Banner/album artwork by Sarah Jones
Today sees the release of an album that has been long in the making and heavy in the expectations. Folks, Chris Bathgate’s “Salt Year” exceeds expectations and makes the wait seem trivial. Yes, Slowcoustic loves this album.
As you probably already know, I am a huge fan of this Michigan artist (as you can see from the top right of this page, Mr. Bathgate is a ‘Slowcoustic Essential’). As you also probably know, his new album drops today and folks it is a must-buy. The album has 11 tracks officially (2 bonus tracks from the bandcamp/chrisbathgate.org page only) and essentially there is not a weak track among them. If I had to describe the music, I would say it was Michigan Folk – but that doesn’t mean anything to a lot of you as it is my personal take. Chris Bathgate was the first artist I truly connected a location with for some reason and his combination of strings, horns and vocal delivery just say Michigan to me now. The sound is almost rock-a-billy at half speed, it is horns with piano, it is electric guitar played like acoustic and Bathgate’s ebb and flow delivery. Kills me every time.
I think it is the combination of everything in these songs that make it sounds soo natural, you wonder why every band doesn’t combine horns with electric guitar and banjo! The album has a mix of outright ballads (Salt Year, Poor Eliza, Fur Curled on the Sad Road) along with more upbeat tracks that flex a bit of the rousing live show he is known for (No Silver, Levee, In the City). The album is described by Quite Scientific (Bathgate’s label) as “…his most beautifully bruised work to date” and I think this is a perfect description of the album. It is not a light affair in anyway – but while being personal and about love lost and realization of how you loved it isn’t necessarily tears in your bear music. This is music that knows of hurt, but isn’t afraid to confront it and come out the other side.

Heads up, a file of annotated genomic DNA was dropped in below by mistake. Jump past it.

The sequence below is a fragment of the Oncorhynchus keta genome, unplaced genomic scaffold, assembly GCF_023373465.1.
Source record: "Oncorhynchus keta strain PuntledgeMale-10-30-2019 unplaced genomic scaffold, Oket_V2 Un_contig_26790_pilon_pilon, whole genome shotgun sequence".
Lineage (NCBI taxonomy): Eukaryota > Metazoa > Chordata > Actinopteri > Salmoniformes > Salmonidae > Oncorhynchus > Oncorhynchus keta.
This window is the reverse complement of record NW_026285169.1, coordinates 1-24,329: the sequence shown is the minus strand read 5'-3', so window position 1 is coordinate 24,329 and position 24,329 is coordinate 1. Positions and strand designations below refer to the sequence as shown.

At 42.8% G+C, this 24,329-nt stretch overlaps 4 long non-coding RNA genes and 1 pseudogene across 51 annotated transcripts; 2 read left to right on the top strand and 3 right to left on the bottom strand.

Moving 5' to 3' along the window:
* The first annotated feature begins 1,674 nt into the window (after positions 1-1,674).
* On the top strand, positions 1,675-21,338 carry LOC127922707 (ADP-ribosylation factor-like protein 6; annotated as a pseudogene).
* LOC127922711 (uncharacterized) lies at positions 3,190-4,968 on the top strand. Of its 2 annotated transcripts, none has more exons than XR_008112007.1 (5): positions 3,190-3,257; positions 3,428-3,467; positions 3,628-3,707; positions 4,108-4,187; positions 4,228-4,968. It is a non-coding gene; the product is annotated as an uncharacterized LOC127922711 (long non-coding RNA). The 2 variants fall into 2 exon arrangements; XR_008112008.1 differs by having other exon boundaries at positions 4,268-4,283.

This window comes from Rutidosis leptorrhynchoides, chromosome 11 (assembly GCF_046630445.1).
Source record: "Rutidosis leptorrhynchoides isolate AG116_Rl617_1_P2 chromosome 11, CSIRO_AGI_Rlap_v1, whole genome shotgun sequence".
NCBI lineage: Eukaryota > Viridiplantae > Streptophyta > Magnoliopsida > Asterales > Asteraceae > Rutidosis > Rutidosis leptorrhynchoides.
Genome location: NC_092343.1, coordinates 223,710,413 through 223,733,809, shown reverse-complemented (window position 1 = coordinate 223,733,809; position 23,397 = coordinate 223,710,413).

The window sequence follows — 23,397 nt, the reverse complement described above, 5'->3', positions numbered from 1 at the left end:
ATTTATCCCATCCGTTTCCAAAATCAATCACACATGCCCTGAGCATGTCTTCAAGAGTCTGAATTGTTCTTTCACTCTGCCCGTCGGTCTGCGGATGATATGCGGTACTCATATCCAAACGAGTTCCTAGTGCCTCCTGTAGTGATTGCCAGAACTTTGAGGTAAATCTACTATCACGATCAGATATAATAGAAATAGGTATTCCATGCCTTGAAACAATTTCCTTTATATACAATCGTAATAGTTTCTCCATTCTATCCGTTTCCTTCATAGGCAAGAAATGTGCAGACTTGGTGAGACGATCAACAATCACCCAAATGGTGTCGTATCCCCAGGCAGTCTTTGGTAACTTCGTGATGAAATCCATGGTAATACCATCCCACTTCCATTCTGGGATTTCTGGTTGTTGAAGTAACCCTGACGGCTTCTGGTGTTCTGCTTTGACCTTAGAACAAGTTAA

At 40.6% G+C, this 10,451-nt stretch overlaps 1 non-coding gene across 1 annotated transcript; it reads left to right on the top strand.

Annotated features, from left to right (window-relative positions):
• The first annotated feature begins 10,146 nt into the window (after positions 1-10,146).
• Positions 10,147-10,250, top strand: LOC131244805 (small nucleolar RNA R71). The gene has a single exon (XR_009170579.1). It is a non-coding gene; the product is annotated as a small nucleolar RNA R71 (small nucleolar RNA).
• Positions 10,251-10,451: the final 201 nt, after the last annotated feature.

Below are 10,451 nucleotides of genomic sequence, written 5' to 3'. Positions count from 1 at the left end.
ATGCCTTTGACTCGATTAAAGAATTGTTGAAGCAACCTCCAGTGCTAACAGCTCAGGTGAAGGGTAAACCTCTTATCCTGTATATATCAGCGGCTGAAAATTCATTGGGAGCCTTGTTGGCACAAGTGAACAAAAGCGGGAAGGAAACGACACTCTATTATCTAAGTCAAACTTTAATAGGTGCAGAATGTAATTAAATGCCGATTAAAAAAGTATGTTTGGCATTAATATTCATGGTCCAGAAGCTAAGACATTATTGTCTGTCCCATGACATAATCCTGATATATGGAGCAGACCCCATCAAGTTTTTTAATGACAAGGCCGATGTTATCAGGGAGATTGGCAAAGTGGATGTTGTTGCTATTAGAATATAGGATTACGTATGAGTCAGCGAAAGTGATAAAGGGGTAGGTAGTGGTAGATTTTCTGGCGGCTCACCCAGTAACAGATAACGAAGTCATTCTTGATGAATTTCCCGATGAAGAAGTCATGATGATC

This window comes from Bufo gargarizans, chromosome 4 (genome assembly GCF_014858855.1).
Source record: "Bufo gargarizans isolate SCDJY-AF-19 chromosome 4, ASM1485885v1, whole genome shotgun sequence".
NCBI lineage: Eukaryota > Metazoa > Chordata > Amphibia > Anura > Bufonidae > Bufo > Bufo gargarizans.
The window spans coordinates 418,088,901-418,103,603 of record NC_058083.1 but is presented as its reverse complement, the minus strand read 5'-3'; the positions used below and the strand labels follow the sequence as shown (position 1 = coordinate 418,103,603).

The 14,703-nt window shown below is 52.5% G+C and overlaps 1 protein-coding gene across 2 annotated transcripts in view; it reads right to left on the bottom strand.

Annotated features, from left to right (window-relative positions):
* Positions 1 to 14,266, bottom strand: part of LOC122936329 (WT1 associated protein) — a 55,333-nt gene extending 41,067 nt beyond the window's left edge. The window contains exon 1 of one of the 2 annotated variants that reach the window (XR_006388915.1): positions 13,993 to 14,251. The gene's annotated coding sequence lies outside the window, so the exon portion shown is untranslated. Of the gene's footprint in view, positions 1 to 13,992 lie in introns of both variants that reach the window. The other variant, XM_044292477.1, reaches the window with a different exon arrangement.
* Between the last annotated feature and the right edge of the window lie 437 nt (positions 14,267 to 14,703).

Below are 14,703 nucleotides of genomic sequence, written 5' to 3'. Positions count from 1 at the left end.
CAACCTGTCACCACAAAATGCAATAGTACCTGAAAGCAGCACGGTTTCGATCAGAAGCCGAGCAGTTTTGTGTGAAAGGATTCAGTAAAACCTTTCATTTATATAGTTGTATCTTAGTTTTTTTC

For a bit of scope, take the description of the term Salt Year itself to get an idea of the overall theme of this record:
a. A song about seeing a person you were once in love with, and are no longer in love with, after not seeing them for a very long time.
b. (“The Salt Year”) roughly Sept 2008 to Sept 2010
c. An album about Love versus Time.
The listener fells like Bathgate is caught between wanting a somber affair and having to go through catharsis – this helps the album as while it is a down-tempo album overall, it chooses it’s moments to bombard you with it’s own power. Like the above indication of Bathgate’s ‘ebb & flow’ vocals, his song-crafting does just the same. You will be taken along, eased down with calming vocals and delicate acoustics and then thrust upward with full band to embrace the song before falling back into itself once again. Songs like Levee, Eliza and Own Design really feature this style of his.
As I can fall short on flowery descriptions to describe the music as it deserves to be described, let’s just leave it at me not being able to recommend this album enough. It has the chops to stand and deliver with the best of them and has some of the most poignant ballads around, the one-two punch as it seems. This one is a must, Best New Music.
Pick up this album via the Chris Bathgate Store
Find our more on everything Salt Year on the newly launched website